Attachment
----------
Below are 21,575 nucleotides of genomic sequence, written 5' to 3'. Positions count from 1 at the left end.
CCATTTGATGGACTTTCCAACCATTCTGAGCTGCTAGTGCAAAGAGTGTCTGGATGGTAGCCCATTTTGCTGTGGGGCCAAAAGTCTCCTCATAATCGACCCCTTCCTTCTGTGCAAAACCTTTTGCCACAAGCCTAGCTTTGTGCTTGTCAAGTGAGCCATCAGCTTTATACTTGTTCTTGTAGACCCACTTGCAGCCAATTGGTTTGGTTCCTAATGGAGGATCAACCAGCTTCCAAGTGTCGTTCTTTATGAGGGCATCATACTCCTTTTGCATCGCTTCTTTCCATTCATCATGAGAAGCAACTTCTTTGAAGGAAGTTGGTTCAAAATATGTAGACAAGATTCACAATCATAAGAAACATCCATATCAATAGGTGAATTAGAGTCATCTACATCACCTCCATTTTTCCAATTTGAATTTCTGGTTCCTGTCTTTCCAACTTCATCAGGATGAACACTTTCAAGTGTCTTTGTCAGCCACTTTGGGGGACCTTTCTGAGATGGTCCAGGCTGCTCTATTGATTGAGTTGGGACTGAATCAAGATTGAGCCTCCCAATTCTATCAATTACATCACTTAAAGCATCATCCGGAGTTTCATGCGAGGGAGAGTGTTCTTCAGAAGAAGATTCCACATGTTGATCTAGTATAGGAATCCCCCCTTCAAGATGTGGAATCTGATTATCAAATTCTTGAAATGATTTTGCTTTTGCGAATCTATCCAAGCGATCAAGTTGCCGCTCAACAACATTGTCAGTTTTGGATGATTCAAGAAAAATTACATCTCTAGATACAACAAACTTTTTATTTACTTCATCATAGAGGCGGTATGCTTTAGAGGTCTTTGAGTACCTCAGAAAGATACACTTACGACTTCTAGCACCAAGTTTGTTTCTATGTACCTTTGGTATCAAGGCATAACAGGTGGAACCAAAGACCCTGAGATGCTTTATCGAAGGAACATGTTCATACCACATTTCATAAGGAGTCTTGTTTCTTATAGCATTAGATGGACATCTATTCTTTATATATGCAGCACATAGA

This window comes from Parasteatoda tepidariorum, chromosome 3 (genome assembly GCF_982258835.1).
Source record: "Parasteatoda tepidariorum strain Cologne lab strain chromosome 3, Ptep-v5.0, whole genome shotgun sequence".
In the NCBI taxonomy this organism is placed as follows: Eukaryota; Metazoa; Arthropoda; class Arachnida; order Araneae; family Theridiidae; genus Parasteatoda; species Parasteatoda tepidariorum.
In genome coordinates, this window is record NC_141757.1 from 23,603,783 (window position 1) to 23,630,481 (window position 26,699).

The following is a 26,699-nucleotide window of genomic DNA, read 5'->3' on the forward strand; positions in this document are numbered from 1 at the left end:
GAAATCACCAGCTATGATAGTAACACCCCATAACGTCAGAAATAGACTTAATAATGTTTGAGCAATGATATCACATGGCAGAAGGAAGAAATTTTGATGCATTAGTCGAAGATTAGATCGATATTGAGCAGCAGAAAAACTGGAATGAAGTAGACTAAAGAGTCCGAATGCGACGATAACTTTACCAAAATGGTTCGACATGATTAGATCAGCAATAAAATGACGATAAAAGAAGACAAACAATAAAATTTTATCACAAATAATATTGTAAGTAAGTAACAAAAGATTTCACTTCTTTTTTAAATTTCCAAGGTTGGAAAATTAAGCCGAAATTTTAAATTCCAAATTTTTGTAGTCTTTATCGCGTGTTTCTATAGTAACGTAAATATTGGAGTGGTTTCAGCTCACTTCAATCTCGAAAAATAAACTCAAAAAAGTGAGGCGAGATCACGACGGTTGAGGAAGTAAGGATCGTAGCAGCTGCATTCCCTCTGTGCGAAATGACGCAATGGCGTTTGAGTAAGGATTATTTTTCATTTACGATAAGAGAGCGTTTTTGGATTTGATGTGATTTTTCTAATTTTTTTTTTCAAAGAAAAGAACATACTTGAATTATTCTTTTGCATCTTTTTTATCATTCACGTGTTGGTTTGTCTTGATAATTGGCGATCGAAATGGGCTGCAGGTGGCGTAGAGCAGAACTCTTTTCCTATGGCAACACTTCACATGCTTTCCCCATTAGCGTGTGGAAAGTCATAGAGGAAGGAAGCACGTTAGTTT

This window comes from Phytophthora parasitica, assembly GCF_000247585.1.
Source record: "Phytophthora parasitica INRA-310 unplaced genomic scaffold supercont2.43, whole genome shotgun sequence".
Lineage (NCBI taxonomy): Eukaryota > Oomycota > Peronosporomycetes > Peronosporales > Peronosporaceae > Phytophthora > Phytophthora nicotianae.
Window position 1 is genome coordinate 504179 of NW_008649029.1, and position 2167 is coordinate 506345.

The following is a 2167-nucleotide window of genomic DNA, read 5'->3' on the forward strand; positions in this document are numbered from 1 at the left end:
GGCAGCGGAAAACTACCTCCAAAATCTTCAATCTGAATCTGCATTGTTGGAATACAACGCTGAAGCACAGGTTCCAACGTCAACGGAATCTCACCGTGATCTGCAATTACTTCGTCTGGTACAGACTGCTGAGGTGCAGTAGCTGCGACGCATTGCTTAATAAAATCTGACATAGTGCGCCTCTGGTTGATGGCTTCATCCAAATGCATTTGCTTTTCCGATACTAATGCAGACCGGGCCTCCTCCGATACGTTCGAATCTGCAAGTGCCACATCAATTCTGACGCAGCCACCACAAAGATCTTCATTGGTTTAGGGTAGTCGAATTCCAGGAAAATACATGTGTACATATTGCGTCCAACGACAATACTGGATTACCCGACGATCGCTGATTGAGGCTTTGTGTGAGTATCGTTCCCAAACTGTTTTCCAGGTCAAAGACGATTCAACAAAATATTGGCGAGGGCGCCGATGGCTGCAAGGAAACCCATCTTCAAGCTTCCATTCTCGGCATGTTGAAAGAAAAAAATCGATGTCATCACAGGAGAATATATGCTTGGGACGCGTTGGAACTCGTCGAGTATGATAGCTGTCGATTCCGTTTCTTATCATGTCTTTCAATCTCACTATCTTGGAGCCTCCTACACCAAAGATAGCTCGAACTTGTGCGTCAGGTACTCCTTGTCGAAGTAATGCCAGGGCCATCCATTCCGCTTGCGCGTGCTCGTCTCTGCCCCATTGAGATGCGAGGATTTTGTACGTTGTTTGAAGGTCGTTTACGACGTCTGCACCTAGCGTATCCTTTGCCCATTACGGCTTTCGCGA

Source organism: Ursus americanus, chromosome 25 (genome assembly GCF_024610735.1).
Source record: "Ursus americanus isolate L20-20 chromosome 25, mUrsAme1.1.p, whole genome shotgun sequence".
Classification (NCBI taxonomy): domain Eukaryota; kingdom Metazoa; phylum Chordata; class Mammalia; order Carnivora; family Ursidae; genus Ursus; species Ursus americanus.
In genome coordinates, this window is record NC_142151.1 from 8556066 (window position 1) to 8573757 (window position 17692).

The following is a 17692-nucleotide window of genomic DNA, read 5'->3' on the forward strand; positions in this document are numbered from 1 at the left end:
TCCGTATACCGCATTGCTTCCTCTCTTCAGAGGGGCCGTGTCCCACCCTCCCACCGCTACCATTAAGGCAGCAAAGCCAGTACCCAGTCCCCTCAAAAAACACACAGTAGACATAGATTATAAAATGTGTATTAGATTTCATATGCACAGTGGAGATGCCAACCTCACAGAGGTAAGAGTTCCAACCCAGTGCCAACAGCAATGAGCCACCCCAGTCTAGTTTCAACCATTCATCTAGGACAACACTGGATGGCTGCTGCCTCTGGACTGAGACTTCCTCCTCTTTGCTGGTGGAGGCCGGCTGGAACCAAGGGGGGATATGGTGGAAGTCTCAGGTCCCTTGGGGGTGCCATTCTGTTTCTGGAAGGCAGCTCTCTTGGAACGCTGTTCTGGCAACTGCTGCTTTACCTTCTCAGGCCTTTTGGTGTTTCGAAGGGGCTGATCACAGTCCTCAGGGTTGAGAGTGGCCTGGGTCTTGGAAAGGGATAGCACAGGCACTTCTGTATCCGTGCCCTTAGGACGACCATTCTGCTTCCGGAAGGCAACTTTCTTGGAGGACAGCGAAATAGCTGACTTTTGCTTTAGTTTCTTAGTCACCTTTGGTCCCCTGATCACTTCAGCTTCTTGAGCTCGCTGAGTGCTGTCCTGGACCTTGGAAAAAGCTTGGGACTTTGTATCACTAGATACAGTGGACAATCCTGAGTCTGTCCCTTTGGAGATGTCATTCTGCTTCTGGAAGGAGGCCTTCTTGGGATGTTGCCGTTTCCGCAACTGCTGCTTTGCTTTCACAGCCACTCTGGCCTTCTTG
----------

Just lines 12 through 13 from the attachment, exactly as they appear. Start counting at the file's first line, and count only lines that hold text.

Window position 1 is genome coordinate 504179 of NW_008649029.1, and position 2167 is coordinate 506345.

The following is a 2167-nucleotide window of genomic DNA, read 5'->3' on the forward strand; positions in this document are numbered from 1 at the left end: